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Question about herding style in Hungary


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I am not experienced with herding, which is why I am asking this as I wish to learn more,

I have only seen herding in Hungary once when I went to meet my pups father, so I am not experienced in the style used in Hungary, only from what I observed.

But here are vids of my pups father working for reference to what I have seen.


Anyway, as a breed Mudi are called the "driving dog" of Hungary, in reference to their herding style.
And from what I can tell, Pumi, Puli, and Sinka are also used in a similar manner, as well as Croatian sheepdogs and Pulin which are practically the same breed as Mudi.

What I notice is that the breed is used mostly for moving stock, but "pushing" it in the direction desired (driving).

I like this
to show how they seem to be used to "push".
And I like this video of a Mudi too.

There are "traditional style" herding competitions as well in Hungary, to give more examples to help give a more "balanced" view if I can...

, well known (I think)
Though it seems

(that many may not let near their stock at all)
And sometimes they are just barking at cattle with no control.

, because I haven't posted enough!

A breeder of Pumi who lives in the US trains her Pumi in a more "american style".
Her lines are closely linked to lines in Hungary.
She sent me these videos as a reference to her Pumi herding.


Anyway, what I see their purpose being is as a dog which stands by the shepherds side, and is used to push the livestock with a lot of speed when needed, or bring them in. They also seem able to work stock a lot more "calmly" too when needed. Such as when moving ducks.

And they dont seem to use much independent thought or stock sense?

I was asked how this could even be useful... And I dont really have a huge answer.

They are not just used for herding, but also ratting and alerting to threats, and even hunting.
So perhaps their use is not just as a herding dog, but for everything?

But they are still used for herding in Hungary, and the croatian sheepdog in croatia, and the Pulin too.
Unlike some other breeds, they dont seem completely replaced by border collies. I dont know if they are in the process of being replaced, but they currently at least still see use on farms....

This is from someone who doesn't know much about herding, so perhaps someone can make sense of what bits of information I am trying to put together...

Perhaps I am completely wrong with my assumption and need a smack on the wrist?



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I think every country /region that uses herding dogs and has developed that breed has done so to suit their particular livestock and work needed. I would think researching the original intent for the breed and reading how the dog was used will give you information on why they do the things they do. Didn't look a whole lot differnt than other driving dogs I have seen. Most do not have the eye for balance so they pushing stock is lots different for them than dogs with eye. most of the driving breeds do not have much of a gather and can work close to stock because they are loose eyed. The barking and other things help them move stock again because they do not intimidate them with a predatory stalking movement.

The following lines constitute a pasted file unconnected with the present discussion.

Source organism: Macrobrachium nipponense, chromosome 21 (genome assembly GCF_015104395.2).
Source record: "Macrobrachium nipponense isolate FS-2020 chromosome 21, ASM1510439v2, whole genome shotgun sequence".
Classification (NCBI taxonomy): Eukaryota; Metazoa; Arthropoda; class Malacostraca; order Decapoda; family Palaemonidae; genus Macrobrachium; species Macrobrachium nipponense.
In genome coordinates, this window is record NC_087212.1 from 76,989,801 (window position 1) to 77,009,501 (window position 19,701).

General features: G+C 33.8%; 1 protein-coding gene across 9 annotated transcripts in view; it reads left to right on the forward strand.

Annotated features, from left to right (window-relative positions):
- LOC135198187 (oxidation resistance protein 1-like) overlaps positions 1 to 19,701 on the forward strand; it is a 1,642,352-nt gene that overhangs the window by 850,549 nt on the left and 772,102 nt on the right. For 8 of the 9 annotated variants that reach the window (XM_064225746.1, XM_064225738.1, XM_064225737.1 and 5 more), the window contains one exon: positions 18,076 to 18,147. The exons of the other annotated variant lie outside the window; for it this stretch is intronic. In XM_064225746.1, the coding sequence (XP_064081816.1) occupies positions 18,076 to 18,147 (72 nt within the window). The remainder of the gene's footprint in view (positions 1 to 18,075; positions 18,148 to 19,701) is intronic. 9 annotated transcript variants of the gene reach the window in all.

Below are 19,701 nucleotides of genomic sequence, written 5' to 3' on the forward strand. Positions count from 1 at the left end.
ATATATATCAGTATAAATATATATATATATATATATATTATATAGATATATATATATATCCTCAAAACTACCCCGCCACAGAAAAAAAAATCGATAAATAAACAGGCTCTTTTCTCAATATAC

Upright Border Collies can work rather close to stock as well.


Most of the farm type dogs were jack of all trades, again depends on the area where they were bred and what traits have been selected for over the years.


I find the history of breeds of dogs interesting. Sure explains many tendencies found in breeds

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It looks like you did a lot of good research on their work :).


I know a couple of mudis, and I have worked with them (not on a regular basis though) . They are indeed dogs that like to push, so training them on a small, flighty flock is very hard, and it is better to have a larger and a bit heavier flock. They seem to have little sense of balance, which is not surprising, and they are keen in their work in the mudi style of course. They need to be trained to be mudis not border collies :) , particularly in regards to balance, of course they will have to learn to be on both sides of the sheep, but their instinct is to be between the sheep and the handler and this need to be used in the beginning as the basis for training.


Shepherds who do not leave sheep anywhere far off but stay with them, also do not need a dog that can fetch them form miles off. But they may need a dog that provides some protection for the shepherd and the flock, and who alerts them to what's going on, and who are in contact with the shepherd. Mudi's are really good at it. They do better with larger flocks, and their barking covers both giving warning and helps pushing the flock.


Now, if the original conditions of raising sheep change, the role of mudi and their usefulness may change too.


(Mudis have also this plus that are often seen herding the beautiful Hungarian racka sheep :D)

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